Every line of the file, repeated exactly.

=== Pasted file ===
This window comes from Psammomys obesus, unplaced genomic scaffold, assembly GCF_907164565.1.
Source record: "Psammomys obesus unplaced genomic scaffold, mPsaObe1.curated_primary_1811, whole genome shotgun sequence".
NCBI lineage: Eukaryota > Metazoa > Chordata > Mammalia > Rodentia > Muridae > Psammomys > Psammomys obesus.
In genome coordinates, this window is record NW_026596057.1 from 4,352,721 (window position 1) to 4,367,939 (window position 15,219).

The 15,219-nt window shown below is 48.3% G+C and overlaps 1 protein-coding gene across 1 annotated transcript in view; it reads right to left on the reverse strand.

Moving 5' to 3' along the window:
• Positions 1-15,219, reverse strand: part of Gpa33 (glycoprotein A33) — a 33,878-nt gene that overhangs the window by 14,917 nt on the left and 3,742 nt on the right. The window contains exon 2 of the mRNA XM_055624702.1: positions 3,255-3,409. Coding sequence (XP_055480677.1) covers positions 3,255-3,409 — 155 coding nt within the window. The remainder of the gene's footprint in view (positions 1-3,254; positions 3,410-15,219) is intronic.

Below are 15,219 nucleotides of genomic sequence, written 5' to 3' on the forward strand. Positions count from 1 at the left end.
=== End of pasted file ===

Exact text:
This window comes from Psammomys obesus, unplaced genomic scaffold, assembly GCF_907164565.1.
Source record: "Psammomys obesus unplaced genomic scaffold, mPsaObe1.curated_primary_1811, whole genome shotgun sequence".
NCBI lineage: Eukaryota > Metazoa > Chordata > Mammalia > Rodentia > Muridae > Psammomys > Psammomys obesus.
In genome coordinates, this window is record NW_026596057.1 from 4,352,721 (window position 1) to 4,367,939 (window position 15,219).

The 15,219-nt window shown below is 48.3% G+C and overlaps 1 protein-coding gene across 1 annotated transcript in view; it reads right to left on the reverse strand.

Moving 5' to 3' along the window:
• Positions 1-15,219, reverse strand: part of Gpa33 (glycoprotein A33) — a 33,878-nt gene that overhangs the window by 14,917 nt on the left and 3,742 nt on the right. The window contains exon 2 of the mRNA XM_055624702.1: positions 3,255-3,409. Coding sequence (XP_055480677.1) covers positions 3,255-3,409 — 155 coding nt within the window. The remainder of the gene's footprint in view (positions 1-3,254; positions 3,410-15,219) is intronic.

Below are 15,219 nucleotides of genomic sequence, written 5' to 3' on the forward strand. Positions count from 1 at the left end.